Field Guide

Wildflowers, Grasses and Other Nonwoody Plants

Showing 1 - 7 of 7 results
Media
Bur cucumber flowers and foliage
Species Types
Scientific Name
Sicyos angulatus
Description
Bur cucumber is a nonwoody, annual vine common in low, moist soils. It can spread across an area 20 feet wide, covering the ground and nearby shrubs. Note its lobed, gourd-family leaves, curly green tendrils, clusters of prickly, green, oval fruits, and 5-lobed, cream-colored flowers.
Media
Species Types
Scientific Name
Xanthium strumarium
Description
Common cocklebur occurs statewide in open, disturbed, lowland habitats. It is a common weed in crop fields. It has wide, rough, coarsely toothed leaves; stout, often purple-speckled stems; and characteristic burs with hooked spines.
Media
Rope dodder stems
Species Types
Scientific Name
Cuscuta spp.
Description
Dodders are easy to identify, even though at first you might not recognize them as plants. These parasitic plants usually look like a hairlike mass of yellow or orange, leafless, wiry, vining stems wrapping around the stems of other plants.
Media
Whorled milkweed flowers.
Species Types
Scientific Name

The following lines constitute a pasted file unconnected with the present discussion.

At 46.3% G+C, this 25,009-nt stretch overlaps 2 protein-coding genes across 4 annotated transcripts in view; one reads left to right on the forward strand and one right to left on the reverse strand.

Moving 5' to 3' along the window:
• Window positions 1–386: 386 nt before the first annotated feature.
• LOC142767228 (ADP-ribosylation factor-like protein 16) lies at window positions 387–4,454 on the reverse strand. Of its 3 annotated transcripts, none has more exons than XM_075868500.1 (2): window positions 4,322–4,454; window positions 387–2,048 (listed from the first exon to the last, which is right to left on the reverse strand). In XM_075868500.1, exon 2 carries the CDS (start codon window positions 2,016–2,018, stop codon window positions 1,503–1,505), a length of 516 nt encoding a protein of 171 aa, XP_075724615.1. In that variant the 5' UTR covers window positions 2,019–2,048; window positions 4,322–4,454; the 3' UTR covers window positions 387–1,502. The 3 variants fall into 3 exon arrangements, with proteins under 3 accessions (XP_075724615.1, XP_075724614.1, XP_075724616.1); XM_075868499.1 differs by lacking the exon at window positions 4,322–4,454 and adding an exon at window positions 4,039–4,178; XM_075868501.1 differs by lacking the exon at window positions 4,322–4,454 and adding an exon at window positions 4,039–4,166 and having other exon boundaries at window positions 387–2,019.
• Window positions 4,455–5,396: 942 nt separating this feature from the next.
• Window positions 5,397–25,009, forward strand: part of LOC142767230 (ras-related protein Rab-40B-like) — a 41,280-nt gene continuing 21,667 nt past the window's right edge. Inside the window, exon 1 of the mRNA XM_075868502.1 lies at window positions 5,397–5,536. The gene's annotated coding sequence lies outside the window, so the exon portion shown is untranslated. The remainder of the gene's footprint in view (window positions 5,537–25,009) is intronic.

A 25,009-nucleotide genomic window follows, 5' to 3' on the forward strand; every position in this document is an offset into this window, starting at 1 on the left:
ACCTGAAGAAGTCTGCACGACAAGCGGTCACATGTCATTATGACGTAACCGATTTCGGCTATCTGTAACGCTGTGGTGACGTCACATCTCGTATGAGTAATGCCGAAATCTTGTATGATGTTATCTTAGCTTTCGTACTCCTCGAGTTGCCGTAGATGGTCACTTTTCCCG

Subfamily Asclepiadoideae
Description
Milkweeds are a group of plants that used to have their very own family. Now part of the dogbane family, they’re still a pretty distinctive group.
Media
Photo of pale Indian plantain flower clusters.
Species Types
Scientific Name
Arnoglossum atriplicifolium (also Cacalia atriplicifolia)
Description
The stout, smooth leaves of pale Indian plantain, with their glaucous-white coating beneath, look almost artificial. They are irregularly shaped, with pointed lobes. At the base of the plant, they can be 6 inches wide. They become gradually smaller up the stem.
Media
Round-headed bush clover blooming on a prairie
Species Types
Scientific Name
Lespedeza capitata
Description
Round-headed bush clover is a stiffly upright plant that has rounded flower clusters with cream-colored, pea-shaped flowers with purple markings on the banner petal. It grows statewide in open habitats.
Media
Photo of Solomon’s seal flowers and leaves
Species Types
Scientific Name
Polygonatum biflorum
Description
Solomon's seal grows statewide in moist, rich earth. The greenish-white flowers dangle like little bells beneath the leaves, under the gracefully arching stems.
See Also

About Wildflowers, Grasses and Other Nonwoody Plants in Missouri

A very simple way of thinking about the green world is to divide the vascular plants into two groups: woody and nonwoody (or herbaceous). But this is an artificial division; many plant families include some species that are woody and some that are not. The diversity of nonwoody vascular plants is staggering! Think of all the ferns, grasses, sedges, lilies, peas, sunflowers, nightshades, milkweeds, mustards, mints, and mallows — weeds and wildflowers — and many more!